unable to install red hat 6.2
I have two computers
MSI Z87-G43 INTEL Z87 LGA 1150 ATX
Intel Core i7-4770K Processor (8M Cache,3.50 GHz)
This is an old machine which is more than 2 years old. It has a
ASUS M4A785-M AMD 785G Socket AM2+ Motherboard
on Computer B - I am able to install a Red hat Linux 6.2 but on computer A which is one of the latest model of
computers I am unable to install Red hat Linux 6.2 - it complains that Red hat linux unable to install for this machine.
I guess this version of motherboard/ chipset or bios settings is incorrect.
is it possible to change some setting in the motherboard to handle this ?
You might want to try a newer version of RedHat to get the Haswell updates, or check that Fedora 19, or 20<beta> will install. Is efi set to secure boot?
Over the years I had several old computers that just wouldn't install various new Linux OS's.. I found that DBAN'ing the hard drive on the first pass just to the first 5%, did something good that allowed most problematic installs to suddenly work.. Seems that some hard drives and OS's hold nasty little corporate spy related partitions and configurations that can prevent formatting and installing on hard drives.. DBAN kills that.. Then I pull the battery for ten minutes.. ASUS towers were the worst for this.. ASUS is the Best of the best, but sometimes the toughest to force to change from windows to modern Linux.. Check that all the connectors in the tower are properly seated.. and maybe replace the hd wires.. and maybe insert other RAM cards... And forsure, burn the CD's at slowest speed possible.. and keep them super clean.. and careful to not slide CD's into the slot, plastic against CD surface, nor against the CD case nor anything.. and don't use recycled CD's for the ISO's, and never clean a CD with windex... You might try Scientific Linux when anything RedHat won't work...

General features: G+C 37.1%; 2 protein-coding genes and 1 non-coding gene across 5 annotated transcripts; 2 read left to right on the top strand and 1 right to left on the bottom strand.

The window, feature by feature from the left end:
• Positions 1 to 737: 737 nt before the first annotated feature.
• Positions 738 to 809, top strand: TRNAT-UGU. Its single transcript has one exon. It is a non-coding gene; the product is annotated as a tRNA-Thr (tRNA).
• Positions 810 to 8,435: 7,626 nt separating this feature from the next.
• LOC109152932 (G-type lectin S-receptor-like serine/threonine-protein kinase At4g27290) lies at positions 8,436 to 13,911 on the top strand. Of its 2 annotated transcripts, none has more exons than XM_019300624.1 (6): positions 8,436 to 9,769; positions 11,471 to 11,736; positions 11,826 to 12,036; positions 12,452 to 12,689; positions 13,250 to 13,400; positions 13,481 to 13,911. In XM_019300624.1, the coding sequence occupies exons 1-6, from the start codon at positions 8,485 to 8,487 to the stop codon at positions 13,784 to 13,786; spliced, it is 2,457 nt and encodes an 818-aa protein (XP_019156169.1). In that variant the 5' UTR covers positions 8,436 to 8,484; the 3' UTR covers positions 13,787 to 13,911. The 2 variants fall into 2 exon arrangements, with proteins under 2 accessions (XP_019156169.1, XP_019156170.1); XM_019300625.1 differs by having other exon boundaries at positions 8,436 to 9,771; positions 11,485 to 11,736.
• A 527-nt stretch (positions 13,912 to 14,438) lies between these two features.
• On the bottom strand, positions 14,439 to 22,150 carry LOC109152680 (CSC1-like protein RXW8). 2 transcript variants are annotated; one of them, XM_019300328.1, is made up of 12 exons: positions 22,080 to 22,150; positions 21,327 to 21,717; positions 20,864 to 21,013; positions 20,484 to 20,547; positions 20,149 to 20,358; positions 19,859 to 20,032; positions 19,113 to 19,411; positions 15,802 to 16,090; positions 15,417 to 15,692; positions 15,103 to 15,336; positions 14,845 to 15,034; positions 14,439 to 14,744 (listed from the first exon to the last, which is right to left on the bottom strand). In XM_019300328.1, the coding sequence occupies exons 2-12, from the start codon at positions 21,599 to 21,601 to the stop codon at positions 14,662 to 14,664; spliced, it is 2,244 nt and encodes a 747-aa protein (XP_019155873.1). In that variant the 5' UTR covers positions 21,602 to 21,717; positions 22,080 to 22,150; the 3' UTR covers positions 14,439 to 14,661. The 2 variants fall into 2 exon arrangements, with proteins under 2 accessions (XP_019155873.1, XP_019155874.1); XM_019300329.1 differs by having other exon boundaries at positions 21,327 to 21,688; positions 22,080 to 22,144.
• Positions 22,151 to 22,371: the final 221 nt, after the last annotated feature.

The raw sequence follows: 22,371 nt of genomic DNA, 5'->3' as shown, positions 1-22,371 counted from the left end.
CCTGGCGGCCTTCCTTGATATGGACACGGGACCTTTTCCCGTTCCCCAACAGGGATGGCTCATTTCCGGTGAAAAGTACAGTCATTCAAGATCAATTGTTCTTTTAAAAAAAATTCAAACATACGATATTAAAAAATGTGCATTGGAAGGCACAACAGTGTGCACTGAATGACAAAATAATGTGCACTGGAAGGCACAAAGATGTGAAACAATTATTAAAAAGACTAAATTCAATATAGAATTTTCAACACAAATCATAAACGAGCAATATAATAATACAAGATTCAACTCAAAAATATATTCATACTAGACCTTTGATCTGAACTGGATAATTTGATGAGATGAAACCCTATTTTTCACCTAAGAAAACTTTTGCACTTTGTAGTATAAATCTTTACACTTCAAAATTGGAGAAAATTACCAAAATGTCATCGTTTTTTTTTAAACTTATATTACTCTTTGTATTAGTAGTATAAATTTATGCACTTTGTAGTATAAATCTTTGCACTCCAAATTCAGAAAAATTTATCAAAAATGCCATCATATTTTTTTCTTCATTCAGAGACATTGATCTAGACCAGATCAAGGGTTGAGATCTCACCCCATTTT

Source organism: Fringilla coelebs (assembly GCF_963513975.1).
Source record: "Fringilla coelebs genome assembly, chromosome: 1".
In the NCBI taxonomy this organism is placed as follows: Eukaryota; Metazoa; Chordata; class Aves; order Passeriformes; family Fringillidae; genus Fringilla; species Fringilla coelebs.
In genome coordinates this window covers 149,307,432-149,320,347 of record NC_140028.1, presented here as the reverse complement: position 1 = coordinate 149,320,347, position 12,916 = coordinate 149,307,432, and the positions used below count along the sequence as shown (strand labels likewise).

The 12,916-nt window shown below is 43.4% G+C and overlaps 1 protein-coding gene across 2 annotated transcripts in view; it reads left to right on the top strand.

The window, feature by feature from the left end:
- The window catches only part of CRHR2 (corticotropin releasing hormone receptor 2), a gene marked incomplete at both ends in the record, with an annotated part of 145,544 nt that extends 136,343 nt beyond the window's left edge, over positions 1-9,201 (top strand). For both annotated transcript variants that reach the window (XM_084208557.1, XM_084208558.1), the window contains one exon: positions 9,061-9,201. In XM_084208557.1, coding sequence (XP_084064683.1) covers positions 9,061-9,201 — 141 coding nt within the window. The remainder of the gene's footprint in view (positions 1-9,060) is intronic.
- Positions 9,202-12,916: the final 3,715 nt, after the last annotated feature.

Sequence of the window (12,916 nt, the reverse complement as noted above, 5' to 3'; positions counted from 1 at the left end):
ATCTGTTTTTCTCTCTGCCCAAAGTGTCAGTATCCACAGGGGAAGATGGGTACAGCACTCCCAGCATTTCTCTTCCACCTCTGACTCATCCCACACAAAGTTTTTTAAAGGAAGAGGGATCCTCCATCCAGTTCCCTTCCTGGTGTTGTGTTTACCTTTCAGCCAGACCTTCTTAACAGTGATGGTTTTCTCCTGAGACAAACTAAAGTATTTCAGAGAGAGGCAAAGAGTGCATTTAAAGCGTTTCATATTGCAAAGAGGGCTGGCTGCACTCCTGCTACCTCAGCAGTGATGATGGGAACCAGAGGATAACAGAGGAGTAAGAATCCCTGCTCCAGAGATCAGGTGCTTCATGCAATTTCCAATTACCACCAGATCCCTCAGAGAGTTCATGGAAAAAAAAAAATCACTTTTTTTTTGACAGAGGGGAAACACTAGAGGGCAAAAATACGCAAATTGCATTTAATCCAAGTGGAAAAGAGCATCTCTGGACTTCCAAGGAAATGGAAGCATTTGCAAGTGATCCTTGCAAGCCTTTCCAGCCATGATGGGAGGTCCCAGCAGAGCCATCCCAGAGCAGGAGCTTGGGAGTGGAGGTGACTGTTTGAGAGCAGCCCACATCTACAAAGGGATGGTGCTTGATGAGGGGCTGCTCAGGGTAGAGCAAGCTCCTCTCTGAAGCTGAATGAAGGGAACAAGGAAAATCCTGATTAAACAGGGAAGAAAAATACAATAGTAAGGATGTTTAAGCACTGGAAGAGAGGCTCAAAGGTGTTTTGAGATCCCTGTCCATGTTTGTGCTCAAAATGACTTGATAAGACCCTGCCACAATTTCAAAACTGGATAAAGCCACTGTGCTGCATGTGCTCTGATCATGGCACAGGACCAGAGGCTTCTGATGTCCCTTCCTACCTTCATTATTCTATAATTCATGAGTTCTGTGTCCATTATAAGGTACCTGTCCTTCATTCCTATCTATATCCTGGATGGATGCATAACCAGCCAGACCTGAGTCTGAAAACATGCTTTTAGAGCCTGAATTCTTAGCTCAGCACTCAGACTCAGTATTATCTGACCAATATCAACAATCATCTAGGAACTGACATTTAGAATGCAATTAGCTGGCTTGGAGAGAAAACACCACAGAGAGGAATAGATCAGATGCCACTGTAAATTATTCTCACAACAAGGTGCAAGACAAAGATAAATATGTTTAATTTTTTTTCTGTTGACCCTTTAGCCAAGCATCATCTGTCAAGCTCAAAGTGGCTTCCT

Same problem happens when trying to change from a Fedora based distro to an Ubuntu based distro.. Nothing works.. The existing OS superblocks any changes.. DBAN fixes it, by "smashing down the front door"... Sometimes you need to reset the BIOS to default.. and sometimes you need to reconfigure parts of the bios to accept the drastic changes...
Once you've got RedHat working in an ASUS, you've got the best of the best running in the best of the best...